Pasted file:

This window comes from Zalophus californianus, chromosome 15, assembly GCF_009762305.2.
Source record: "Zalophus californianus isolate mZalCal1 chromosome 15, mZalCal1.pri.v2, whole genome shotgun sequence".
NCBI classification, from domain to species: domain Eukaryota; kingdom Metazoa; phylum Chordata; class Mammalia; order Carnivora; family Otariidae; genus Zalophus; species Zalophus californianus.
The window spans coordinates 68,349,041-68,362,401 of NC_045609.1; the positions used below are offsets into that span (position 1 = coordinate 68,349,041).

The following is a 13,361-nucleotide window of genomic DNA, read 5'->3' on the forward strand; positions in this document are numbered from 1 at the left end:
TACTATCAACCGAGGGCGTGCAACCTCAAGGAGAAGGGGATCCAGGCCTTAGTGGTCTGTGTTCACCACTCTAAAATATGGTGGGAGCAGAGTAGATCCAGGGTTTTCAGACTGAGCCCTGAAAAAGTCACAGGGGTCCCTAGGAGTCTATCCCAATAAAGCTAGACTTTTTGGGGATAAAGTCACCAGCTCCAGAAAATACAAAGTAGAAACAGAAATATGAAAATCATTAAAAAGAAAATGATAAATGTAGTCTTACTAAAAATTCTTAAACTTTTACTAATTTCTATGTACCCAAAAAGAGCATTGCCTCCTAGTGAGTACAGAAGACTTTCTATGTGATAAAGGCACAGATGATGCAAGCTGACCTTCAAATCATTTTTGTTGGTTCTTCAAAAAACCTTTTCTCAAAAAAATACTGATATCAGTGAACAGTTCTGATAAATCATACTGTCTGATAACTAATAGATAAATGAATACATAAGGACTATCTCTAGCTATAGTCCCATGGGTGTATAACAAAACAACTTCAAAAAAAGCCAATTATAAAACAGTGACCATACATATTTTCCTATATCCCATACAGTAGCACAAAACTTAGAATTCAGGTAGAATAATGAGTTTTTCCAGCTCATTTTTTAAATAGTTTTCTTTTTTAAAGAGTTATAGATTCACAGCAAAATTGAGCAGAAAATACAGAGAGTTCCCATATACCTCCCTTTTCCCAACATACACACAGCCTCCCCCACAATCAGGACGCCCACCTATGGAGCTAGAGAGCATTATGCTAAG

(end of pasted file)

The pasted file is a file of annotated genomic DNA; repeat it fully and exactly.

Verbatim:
This window comes from Zalophus californianus, chromosome 15, assembly GCF_009762305.2.
Source record: "Zalophus californianus isolate mZalCal1 chromosome 15, mZalCal1.pri.v2, whole genome shotgun sequence".
NCBI classification, from domain to species: domain Eukaryota; kingdom Metazoa; phylum Chordata; class Mammalia; order Carnivora; family Otariidae; genus Zalophus; species Zalophus californianus.
The window spans coordinates 68,349,041-68,362,401 of NC_045609.1; the positions used below are offsets into that span (position 1 = coordinate 68,349,041).

The following is a 13,361-nucleotide window of genomic DNA, read 5'->3' on the forward strand; positions in this document are numbered from 1 at the left end:
TACTATCAACCGAGGGCGTGCAACCTCAAGGAGAAGGGGATCCAGGCCTTAGTGGTCTGTGTTCACCACTCTAAAATATGGTGGGAGCAGAGTAGATCCAGGGTTTTCAGACTGAGCCCTGAAAAAGTCACAGGGGTCCCTAGGAGTCTATCCCAATAAAGCTAGACTTTTTGGGGATAAAGTCACCAGCTCCAGAAAATACAAAGTAGAAACAGAAATATGAAAATCATTAAAAAGAAAATGATAAATGTAGTCTTACTAAAAATTCTTAAACTTTTACTAATTTCTATGTACCCAAAAAGAGCATTGCCTCCTAGTGAGTACAGAAGACTTTCTATGTGATAAAGGCACAGATGATGCAAGCTGACCTTCAAATCATTTTTGTTGGTTCTTCAAAAAACCTTTTCTCAAAAAAATACTGATATCAGTGAACAGTTCTGATAAATCATACTGTCTGATAACTAATAGATAAATGAATACATAAGGACTATCTCTAGCTATAGTCCCATGGGTGTATAACAAAACAACTTCAAAAAAAGCCAATTATAAAACAGTGACCATACATATTTTCCTATATCCCATACAGTAGCACAAAACTTAGAATTCAGGTAGAATAATGAGTTTTTCCAGCTCATTTTTTAAATAGTTTTCTTTTTTAAAGAGTTATAGATTCACAGCAAAATTGAGCAGAAAATACAGAGAGTTCCCATATACCTCCCTTTTCCCAACATACACACAGCCTCCCCCACAATCAGGACGCCCACCTATGGAGCTAGAGAGCATTATGCTAAG